- tripartite social dialogue also involves public authorities and/or representatives of civil society, NGOs, etc.
special needs educationDefinition:
Educational activity and support designed to address specific needs of disabled children or children failing school for reasons known to impede optimal progress.Comments:
the term ‘special needs education’ is now preferred to the term ‘special education’. The older term was mainly understood to refer to education of children with disabilities, taking place in special schools or institutions distinct from, and outside the regular school and university system. In many countries today a large proportion of disabled children are in fact educated in institutions of the regular system.Source:based on Unesco, 1997.
Series of elements whose content is defined by concerned actors.Comments:
One can distinguish between several types of standards:
- competence standard refers to knowledge, skills and/or competences linked to the practice of a job;
- educational standard refers to statements of learning objectives, content of curricula, entry requirements as well as resources required to meet learning objectives;
- occupational standard refers to the statements of the activities and tasks related to a specific job and to its practice;
- assessment standard refers to statements of the learning outcomes to be assessed and the methodology used;
- validation standard refers to statements of level of achievement to be reached by the person assessed, and the methodology used;
- certification standard refers to statements of the rules applicable for obtaining a certificate or diploma as well as the rights conferred.
According to the system, these standards can be defined separately or be part of one document.Source:Cedefop, 2008.
Person whose function is to impart knowledge, know-how or skills to learners in an education or training institution.Comments:
a teacher may fulfil several tasks such as organising and carrying out training programmes/courses and transmitting knowledge, whether generic or specific, theoretical or practical. A teacher in a vocationally-oriented institution may be referred to as a ‘trainer’.Source:Cedefop, 2004; AFPA 1992.
Anyone who fulfills one or more activities linked to the (theoretical or practical) training function, either in an institution for education or training, or at the workplace.Comments:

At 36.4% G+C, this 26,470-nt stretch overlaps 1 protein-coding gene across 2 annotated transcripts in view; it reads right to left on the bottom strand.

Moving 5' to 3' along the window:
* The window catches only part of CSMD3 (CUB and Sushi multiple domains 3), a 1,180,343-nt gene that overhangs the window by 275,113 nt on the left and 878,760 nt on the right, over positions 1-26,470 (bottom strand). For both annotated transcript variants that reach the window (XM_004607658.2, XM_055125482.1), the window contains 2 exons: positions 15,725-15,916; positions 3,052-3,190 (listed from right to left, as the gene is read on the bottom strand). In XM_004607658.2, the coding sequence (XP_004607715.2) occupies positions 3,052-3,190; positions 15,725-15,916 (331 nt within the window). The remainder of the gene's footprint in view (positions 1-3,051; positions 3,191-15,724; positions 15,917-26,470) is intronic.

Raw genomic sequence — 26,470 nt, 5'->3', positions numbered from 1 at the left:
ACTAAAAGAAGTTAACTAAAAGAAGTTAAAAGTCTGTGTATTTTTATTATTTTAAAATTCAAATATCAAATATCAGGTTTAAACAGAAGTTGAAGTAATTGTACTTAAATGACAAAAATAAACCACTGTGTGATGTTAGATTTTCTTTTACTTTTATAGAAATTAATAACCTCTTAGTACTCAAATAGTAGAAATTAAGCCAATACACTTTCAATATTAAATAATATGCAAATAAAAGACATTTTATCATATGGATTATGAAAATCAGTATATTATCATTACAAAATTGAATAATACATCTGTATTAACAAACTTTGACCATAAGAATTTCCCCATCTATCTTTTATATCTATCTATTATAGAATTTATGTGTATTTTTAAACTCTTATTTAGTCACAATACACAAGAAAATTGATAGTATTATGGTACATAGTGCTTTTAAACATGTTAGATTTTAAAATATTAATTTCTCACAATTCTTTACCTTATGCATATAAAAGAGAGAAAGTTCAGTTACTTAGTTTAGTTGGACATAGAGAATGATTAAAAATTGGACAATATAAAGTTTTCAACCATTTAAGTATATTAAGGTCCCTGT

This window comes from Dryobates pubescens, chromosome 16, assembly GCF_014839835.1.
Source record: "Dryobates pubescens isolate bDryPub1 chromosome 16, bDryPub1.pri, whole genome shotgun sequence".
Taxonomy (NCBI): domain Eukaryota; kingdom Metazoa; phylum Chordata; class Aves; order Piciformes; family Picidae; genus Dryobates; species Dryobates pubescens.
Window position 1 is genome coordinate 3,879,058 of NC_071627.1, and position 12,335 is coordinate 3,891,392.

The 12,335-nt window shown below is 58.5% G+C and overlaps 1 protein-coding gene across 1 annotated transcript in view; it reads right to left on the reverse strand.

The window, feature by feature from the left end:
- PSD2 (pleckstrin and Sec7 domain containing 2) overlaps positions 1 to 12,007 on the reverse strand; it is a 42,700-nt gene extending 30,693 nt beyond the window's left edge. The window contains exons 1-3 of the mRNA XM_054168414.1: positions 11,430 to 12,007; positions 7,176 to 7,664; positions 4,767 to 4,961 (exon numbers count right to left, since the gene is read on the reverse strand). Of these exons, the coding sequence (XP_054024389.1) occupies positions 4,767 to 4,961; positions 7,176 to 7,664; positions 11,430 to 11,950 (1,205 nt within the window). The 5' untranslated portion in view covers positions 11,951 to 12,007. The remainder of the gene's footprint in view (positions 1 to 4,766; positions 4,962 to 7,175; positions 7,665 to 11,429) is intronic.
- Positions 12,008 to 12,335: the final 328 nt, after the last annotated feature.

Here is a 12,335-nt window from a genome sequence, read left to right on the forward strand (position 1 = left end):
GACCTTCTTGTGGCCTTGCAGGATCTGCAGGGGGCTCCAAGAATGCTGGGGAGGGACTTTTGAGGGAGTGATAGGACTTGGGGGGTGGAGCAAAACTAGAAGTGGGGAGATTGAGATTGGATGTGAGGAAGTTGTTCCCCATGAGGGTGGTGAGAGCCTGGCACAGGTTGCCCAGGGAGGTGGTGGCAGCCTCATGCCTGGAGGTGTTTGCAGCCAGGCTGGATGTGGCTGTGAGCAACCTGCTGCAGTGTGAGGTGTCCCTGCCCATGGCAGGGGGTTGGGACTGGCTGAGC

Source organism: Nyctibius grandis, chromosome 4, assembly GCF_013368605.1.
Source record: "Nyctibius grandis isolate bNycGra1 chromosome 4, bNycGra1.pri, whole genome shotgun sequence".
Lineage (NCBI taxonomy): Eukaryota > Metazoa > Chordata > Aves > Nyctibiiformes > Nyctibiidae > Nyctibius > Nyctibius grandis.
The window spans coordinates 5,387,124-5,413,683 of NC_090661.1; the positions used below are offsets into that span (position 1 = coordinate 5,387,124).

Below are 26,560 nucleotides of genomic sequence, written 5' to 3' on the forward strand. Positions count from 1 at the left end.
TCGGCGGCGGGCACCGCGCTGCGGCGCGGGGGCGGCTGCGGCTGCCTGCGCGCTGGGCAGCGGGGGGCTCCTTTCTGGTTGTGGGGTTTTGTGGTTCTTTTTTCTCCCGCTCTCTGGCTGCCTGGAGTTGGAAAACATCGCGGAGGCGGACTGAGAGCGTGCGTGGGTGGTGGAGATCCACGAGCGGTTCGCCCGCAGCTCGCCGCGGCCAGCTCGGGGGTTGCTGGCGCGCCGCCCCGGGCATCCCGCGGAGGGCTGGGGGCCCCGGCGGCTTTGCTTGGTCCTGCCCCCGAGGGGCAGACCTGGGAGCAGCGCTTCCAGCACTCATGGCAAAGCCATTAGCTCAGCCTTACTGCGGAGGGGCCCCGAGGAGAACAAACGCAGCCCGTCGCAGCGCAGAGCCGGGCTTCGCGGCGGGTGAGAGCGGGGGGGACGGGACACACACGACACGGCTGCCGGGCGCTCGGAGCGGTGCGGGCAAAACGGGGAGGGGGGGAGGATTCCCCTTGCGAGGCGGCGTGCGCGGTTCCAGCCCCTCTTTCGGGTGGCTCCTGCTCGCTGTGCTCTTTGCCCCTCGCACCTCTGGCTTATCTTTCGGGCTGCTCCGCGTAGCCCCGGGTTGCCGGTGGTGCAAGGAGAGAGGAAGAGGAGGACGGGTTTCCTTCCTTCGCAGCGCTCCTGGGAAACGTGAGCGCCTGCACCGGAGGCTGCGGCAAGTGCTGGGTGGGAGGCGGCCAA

Source:Cedefop, 2004; AFPA, 1992.
- two categories of trainer can be distinguished:
- professional trainers are training specialists whose job may coincide with that of the teacher in a vocational training establishment;
- part-time or occasional trainers are professionals in various fields who take on, in their normal duties, part-time training activity, either in-company (as mentors and tutors of recruits and apprentices or as training providers) or externally (by occasionally offering their services at a training establishment);
- trainers may carry out various tasks:
- design training activities;
- organise and implement these activities;
- provide the actual training (transfer knowledge, know-how and skills);
- help apprentices develop their skills by providing advice, instructions and comments throughout the apprenticeship.
- two categories of trainer can be distinguished:
training course planning and designDefinition:
Set of consistent methodological activities employed in designing and planning training initiatives and schemes against objectives set.Comments:
training course planning and design includes analysis of training demand and needs, project design, coordination and implementation monitoring as well as assessment of training impact.Source:based on Le Préau, 2002.
training needs analysisDefinition:
Systematic evaluation of present and future skills needs against the skills available to implement an efficient training strategy.Comments:
- training needs analysis rests on: (a) identification of skills needs; (b) assessment of skills available in the workforce, and; (c) appraisal of skills gaps and shortages;
- training needs analysis can be conducted at individual, organisational, sectoral, national or international levels; it may focus on quantitative or qualitative aspects (such as level and type of training) and should ensure that training is delivered effectively and cost-efficiently.
training of trainersDefinition:
Theoretical or practical training for teachers and trainers.Comments:
training of trainers:
- is for teaching/training personnel, either practising as professional teachers or trainers or as professionals in a given field who accompany trainees in their work environment (occasional teachers or trainers);
- covers a wide range of skills: knowledge specific to the field in question (general, technical or scientific); educational, psychological and sociological skills; management skills; familiarity with the world of work; and knowledge of training schemes and target audience;
- also covers training related to course design, organisation and implementation, as well as content of training activities (imparting knowledge, know-how and skills).